Taxation and Economic Development among Pacific Asian Countries

By Richard A. Musgrave; Ching-Huei Chang et al. | Go to book overview

as the tax effort index model shows, the Korean economy can accommodate an increase in its tax burden. Thus, increasing tax revenue should prove to be the most effective method for financing Korea's social development.


Notes
1.
Social development expenditures include expenditures for health, social security, and housing and regional development.
2.
The indices are computed as follows:

(actual value of governmental expenditures/GDP) x 100/
(expected value of government expenditures/GDP)

For example, if a country has an index greater than 100, it means that its government expenditure is higher than expected considering the country's socioeconomic conditions.

3.
The Korean public has long been preoccupied with fiscal inflation, and therefore the major issue involved in the increase of government expenditure has always been how it would affect the stability of the economy.
4.
For example, the practice of using pseudo-names to avoid taxation of financial assets should be made a crime and a real-name system in financial assets should be established.
5.
The purpose of tax effort analysis is discussed in greater detail in Bird ( 1976).
6.
In addition to the regression analysis, there is an analysis of a representative tax system to compute the tax effort index. Broader analyses on this topic can be found in Bahl ( 1971), Tait and Eichengreen ( 1978), and Newlyn ( 1985).
7.
Per capita GNP has many defects. For example, if there is severe inflation and the exchange rate is not evaluated at the optimal level, then comparing the per capita GNP between countries is inaccurate. In this chapter, the data from the World Bank Atlas are used to avoid that problem.
8.
Earlier studies of this sort include Lotz and Morss ( 1967), Chelliah ( 1971), and Bahl ( 1971).
9.
In this chapter, the following three different groups were used in the model estimation: (1) the 102-country case, (2) the 79-developing-countries case, in which the 21 OECD countries and 2 high-income oil exporters were excluded, and (3) the 58-middle-income-countries case, derived by subtracting the number of countries with GNP below $400 from case 2. The estimated results for the developing- and middle-income-countries cases are in Appendix 1. The estimated results using different data periods are summarized in Appendix 2.
10.
The tax effort indices of Korea in the 102 country case (includes developing, industrial, and middle-income countries) varied from 85.66 to 93.14, in the 79-developing-countries cases from 86.50 to 93.49, and in the 58-middle-income countries cases from 84.01 to 91.18. Furthermore, the indices also varied from 83.53 to 91.48 and from 86.71 to 95.35 when different data periods were used. Thus Korea's tax effort ind ices are below 100 in every case. More details are found in Appendix 3.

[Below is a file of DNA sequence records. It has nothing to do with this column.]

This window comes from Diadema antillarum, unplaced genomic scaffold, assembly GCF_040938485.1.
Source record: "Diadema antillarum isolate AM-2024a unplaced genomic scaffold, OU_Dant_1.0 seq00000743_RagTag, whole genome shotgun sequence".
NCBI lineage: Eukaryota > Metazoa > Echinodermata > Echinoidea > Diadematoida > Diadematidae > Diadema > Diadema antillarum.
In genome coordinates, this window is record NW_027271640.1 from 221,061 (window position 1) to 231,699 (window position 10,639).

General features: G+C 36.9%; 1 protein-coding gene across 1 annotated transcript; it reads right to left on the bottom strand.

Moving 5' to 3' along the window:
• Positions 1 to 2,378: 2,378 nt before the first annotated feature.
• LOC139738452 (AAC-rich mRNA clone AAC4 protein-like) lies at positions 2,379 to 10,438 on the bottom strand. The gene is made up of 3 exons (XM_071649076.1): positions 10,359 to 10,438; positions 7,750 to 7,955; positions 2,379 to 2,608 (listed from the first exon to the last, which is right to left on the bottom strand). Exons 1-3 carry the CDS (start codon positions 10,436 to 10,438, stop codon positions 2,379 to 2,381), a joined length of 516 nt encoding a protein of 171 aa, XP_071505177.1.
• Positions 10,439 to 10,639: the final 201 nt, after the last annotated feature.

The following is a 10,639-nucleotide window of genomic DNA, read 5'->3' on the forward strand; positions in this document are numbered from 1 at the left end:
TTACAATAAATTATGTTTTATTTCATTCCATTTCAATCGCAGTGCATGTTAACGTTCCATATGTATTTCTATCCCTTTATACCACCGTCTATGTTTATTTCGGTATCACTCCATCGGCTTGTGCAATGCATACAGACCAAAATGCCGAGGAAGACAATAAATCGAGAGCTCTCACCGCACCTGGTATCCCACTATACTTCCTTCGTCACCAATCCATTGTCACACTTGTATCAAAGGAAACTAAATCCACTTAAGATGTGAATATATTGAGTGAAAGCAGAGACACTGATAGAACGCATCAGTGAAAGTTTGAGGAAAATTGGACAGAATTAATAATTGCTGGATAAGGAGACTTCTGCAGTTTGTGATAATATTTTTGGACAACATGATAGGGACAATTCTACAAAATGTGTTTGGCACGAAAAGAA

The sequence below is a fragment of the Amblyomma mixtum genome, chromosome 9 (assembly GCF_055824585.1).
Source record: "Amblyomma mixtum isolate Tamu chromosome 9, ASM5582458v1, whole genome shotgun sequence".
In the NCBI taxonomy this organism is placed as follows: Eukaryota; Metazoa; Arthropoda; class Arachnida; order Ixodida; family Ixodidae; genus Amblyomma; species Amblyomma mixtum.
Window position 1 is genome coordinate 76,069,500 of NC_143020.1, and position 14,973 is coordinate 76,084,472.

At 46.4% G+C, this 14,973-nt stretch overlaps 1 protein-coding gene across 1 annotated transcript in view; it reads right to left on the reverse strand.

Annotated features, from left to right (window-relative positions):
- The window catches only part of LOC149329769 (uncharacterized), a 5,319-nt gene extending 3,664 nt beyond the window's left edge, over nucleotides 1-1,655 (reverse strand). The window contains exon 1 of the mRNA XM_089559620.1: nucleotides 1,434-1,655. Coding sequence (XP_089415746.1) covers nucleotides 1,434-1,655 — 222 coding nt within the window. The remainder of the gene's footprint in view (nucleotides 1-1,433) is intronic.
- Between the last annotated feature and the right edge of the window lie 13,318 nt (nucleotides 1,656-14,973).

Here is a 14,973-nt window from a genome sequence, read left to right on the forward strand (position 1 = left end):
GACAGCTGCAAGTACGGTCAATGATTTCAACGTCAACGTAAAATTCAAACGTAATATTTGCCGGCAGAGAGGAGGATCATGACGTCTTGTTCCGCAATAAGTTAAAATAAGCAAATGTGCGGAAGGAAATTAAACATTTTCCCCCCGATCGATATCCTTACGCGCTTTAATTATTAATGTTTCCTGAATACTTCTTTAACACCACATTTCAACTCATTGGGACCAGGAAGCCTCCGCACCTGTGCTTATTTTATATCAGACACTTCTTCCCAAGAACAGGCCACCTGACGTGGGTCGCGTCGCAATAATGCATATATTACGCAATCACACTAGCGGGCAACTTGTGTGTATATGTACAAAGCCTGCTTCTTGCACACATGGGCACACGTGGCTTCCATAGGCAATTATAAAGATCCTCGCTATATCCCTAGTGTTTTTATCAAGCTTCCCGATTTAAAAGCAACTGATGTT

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Taxation and Economic Development among Pacific Asian Countries
Table of contents

Table of contents

  • Title Page iii
  • Contents v
  • 1 - Introduction 1
  • Notes 10
  • 2 - Indonesian Tax Reform, 1985-1990 11
  • Notes 41
  • References 42
  • 3 - The Tax System and Economic Development in Japan 44
  • Notes 61
  • References 62
  • 4 - Tax Reform in the Philippines 64
  • Notes 80
  • 5 - Tax Reform in Malaysia: Trends and Options 82
  • Notes 100
  • References 101
  • 6 - Property Taxation as a National Policy Tool in Taiwan 104
  • Notes 116
  • References 116
  • Notes 137
  • References 138
  • 8 - Effective Corporate Tax Rates on Capital Income in Hong Kong 140
  • Notes 153
  • 9 - Tax Policy and Business Investment: Taiwan's Manufacturing Industry 156
  • Notes 165
  • References 167
  • 10 - The International Dimension of Korean Tax Policy 168
  • Notes 191
  • References 192
  • 11 - Tax Incentives for Export Promotion in Japan, 1953-1964 194
  • Notes 207
  • References 208
  • 12 - International Aspects of Income Taxation in Taiwan 210
  • Notes 221
  • References 223
  • 13 - Financing Social Security in Singapore Through the Central Provident Fund 225
  • Notes 255
  • References 255
  • 14 - A New Role for Fiscal Policy and Tax Finance in Korea 259
  • Notes 275
  • References 276
  • About the Book 280
  • About the Editors and Contributors 281
  • Index 283
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